Kashmir, Tamilnadu, Panini, Abhinavagupta, etc.
emstern at NNI.COM
Thu Jan 7 12:38:53 EST 1999
In a message dated Sun, 3 Jan 1999 13:06:11 EST, Sudalaimuthu Palaniappa
>A. S. Ramanatha Ayyar, editor of South Indian Inscriptions Volume 14, says
>"ten2n2avan2 tamizavEL, an officer of this king, is eulogized for his
>scholarship in Sanskrit and Tamil in a fragmentary inscription in Tamil verse
>(No. 87). He is described as a minister well-versed in the vEdas, vEdAGgas,
>the different works in Sanskrit, Law, purANa, muttamiz (the three branches of
>Tamil learning, viz., iyal or literature, izai <sic> or music and nATaka) and
>pAtaJjalam (i.e. the original work of pataJjali)." Considering the fact the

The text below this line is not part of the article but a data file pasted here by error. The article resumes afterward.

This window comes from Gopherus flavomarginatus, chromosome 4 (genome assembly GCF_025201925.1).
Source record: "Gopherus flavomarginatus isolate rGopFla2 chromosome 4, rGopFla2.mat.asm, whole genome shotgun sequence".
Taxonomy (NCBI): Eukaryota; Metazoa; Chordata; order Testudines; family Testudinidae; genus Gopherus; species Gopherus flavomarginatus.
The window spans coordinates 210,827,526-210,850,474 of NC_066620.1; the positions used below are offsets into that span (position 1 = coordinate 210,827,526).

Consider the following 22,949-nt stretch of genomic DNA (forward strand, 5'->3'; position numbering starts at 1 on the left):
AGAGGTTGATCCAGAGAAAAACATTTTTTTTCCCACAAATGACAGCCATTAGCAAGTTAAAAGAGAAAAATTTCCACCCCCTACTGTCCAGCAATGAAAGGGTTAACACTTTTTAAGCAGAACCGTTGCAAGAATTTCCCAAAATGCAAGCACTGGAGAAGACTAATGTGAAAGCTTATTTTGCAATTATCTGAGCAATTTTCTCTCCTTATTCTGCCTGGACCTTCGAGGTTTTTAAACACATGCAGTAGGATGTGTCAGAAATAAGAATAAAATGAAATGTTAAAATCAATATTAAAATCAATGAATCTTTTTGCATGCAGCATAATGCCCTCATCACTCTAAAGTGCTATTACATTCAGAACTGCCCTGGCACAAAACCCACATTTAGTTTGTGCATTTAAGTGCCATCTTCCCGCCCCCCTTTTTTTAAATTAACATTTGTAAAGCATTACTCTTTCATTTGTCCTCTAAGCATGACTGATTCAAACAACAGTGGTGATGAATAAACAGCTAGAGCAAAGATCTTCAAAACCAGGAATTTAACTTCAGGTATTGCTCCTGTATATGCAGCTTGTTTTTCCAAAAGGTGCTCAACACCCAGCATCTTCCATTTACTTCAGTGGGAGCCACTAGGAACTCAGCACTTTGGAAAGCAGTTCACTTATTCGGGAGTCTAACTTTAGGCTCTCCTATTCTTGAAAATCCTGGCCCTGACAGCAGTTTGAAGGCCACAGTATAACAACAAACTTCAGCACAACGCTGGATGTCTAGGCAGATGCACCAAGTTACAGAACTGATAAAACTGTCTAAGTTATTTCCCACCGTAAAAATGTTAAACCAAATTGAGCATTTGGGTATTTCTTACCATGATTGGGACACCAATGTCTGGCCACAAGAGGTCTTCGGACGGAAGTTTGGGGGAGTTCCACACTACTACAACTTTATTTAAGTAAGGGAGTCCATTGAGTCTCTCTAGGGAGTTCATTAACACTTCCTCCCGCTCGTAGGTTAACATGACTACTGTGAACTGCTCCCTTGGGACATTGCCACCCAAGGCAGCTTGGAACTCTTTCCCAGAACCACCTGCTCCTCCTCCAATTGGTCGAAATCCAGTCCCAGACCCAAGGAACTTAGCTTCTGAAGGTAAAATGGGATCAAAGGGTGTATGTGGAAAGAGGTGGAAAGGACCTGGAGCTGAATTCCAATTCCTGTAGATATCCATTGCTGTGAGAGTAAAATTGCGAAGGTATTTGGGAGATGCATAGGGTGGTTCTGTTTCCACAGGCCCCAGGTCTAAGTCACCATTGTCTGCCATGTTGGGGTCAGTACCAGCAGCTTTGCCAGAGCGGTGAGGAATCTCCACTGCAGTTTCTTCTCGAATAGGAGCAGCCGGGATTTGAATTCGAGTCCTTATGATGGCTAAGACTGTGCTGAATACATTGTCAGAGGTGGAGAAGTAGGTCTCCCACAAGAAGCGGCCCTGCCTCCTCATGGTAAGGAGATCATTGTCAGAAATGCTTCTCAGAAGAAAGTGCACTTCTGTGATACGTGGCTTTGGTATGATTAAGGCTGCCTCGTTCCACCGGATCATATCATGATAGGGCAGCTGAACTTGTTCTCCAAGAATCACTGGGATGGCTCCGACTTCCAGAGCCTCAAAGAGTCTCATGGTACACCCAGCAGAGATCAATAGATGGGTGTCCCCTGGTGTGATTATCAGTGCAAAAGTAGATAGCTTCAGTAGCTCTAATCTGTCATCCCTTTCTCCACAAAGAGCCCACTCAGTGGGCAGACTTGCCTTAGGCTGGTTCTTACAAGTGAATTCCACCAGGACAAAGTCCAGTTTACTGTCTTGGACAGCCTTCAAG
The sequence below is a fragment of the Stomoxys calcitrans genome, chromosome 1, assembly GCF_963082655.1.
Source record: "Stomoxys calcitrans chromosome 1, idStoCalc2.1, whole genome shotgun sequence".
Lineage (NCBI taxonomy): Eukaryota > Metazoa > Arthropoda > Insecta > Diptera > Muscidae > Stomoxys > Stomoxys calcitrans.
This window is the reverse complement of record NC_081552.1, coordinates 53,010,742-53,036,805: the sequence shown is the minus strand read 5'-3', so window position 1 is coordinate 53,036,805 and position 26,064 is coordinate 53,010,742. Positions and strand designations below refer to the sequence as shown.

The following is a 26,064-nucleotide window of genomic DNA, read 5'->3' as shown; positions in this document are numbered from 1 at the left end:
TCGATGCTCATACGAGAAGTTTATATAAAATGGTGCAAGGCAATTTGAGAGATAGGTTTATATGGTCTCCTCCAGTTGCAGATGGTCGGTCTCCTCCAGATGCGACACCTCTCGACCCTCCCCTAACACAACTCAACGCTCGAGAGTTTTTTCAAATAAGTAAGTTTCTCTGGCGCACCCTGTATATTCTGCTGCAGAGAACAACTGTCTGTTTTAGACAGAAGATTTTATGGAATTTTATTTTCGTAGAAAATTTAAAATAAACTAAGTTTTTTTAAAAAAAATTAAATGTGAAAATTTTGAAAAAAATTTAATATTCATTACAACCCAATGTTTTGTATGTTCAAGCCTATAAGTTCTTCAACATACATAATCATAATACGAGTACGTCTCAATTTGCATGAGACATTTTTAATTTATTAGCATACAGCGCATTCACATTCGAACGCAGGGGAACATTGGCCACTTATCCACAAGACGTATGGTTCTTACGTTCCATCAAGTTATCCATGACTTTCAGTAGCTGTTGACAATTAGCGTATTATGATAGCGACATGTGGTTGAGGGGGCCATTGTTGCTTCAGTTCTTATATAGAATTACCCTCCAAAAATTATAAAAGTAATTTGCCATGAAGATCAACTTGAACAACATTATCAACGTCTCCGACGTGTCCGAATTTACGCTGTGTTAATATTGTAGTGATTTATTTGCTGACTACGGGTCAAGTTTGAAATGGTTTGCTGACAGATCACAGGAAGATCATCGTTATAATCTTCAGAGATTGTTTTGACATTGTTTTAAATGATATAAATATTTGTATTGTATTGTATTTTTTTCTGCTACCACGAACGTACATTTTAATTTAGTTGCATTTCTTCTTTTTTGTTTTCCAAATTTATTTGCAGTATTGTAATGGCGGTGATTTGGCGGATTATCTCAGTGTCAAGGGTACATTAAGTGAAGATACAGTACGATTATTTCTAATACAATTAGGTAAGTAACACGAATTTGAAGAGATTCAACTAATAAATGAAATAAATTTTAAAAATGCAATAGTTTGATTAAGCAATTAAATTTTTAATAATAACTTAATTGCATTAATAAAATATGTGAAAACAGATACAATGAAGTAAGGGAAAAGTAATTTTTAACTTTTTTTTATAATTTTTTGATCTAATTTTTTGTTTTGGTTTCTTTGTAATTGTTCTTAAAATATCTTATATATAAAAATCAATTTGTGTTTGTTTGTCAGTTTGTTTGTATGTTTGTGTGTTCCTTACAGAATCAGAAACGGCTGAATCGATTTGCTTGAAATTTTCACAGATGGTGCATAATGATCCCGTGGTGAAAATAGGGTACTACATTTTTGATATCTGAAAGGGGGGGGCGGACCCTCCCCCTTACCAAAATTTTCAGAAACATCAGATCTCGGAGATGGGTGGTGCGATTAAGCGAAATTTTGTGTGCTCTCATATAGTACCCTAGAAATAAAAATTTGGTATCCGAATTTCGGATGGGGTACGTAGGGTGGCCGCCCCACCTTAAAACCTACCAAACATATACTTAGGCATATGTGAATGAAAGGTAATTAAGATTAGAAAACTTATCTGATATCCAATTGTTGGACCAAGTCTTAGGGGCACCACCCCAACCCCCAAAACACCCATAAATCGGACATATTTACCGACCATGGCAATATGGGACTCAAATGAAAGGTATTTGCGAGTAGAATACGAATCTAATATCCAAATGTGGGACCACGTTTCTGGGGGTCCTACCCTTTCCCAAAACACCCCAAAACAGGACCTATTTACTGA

>officer was a non-brahmin, his mastery of mahAbhASya indicates that around
>mid-10th century AD, the pANinian tradition was flourishing so much in
>southern Tamilnadu that even non-brahmins were well-versed in it. I do not
>know if such a tradition was prevalent in Andhra. Any information from
>scholars in Telugu and Sanskrit will be appreciated.
The term pAtaJjalam, when it refers to a branch of learning in Sanskrit
literature, generally refers to the pAtaJjalaM yogaSAstram, rather than the
pAtaJjalaM mahAbhASyam. As South Indian Inscriptions Volume 14 is not
available to me at home, it is not clear to me if the interpretation of
pAtaJjalam as the mahAbhASyam is A.S. Ramanatha Ayyar's, or S.
Palaniappan's. What is the justification for the interpretation pAtaJjalam
= pAtaJjalaM mahAbhASyam for this inscription?
Elliot M. Stern
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